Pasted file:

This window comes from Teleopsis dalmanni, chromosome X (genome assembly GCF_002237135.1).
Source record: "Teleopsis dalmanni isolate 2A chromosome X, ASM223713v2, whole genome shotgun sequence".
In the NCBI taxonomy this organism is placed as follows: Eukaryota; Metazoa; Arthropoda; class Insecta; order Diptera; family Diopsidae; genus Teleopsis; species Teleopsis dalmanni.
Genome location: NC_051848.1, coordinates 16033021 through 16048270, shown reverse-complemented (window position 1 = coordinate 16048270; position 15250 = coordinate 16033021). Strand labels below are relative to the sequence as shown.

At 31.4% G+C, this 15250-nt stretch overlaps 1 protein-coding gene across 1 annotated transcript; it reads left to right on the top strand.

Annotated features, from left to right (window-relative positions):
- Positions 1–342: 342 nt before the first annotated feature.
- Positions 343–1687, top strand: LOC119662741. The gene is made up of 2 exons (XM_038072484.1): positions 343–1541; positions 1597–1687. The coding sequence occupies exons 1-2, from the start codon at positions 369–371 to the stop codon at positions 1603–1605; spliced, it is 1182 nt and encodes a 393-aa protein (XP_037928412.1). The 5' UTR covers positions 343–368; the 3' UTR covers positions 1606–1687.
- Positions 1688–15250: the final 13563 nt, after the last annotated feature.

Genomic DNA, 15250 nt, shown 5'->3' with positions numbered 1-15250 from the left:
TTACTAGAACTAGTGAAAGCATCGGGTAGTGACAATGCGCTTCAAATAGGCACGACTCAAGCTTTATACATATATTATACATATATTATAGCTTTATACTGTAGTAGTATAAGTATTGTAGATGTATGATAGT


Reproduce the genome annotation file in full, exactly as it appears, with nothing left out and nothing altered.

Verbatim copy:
This window comes from Teleopsis dalmanni, chromosome X (genome assembly GCF_002237135.1).
Source record: "Teleopsis dalmanni isolate 2A chromosome X, ASM223713v2, whole genome shotgun sequence".
In the NCBI taxonomy this organism is placed as follows: Eukaryota; Metazoa; Arthropoda; class Insecta; order Diptera; family Diopsidae; genus Teleopsis; species Teleopsis dalmanni.
Genome location: NC_051848.1, coordinates 16033021 through 16048270, shown reverse-complemented (window position 1 = coordinate 16048270; position 15250 = coordinate 16033021). Strand labels below are relative to the sequence as shown.

At 31.4% G+C, this 15250-nt stretch overlaps 1 protein-coding gene across 1 annotated transcript; it reads left to right on the top strand.

Annotated features, from left to right (window-relative positions):
- Positions 1–342: 342 nt before the first annotated feature.
- Positions 343–1687, top strand: LOC119662741. The gene is made up of 2 exons (XM_038072484.1): positions 343–1541; positions 1597–1687. The coding sequence occupies exons 1-2, from the start codon at positions 369–371 to the stop codon at positions 1603–1605; spliced, it is 1182 nt and encodes a 393-aa protein (XP_037928412.1). The 5' UTR covers positions 343–368; the 3' UTR covers positions 1606–1687.
- Positions 1688–15250: the final 13563 nt, after the last annotated feature.

Genomic DNA, 15250 nt, shown 5'->3' with positions numbered 1-15250 from the left:
TTACTAGAACTAGTGAAAGCATCGGGTAGTGACAATGCGCTTCAAATAGGCACGACTCAAGCTTTATACATATATTATACATATATTATAGCTTTATACTGTAGTAGTATAAGTATTGTAGATGTATGATAGT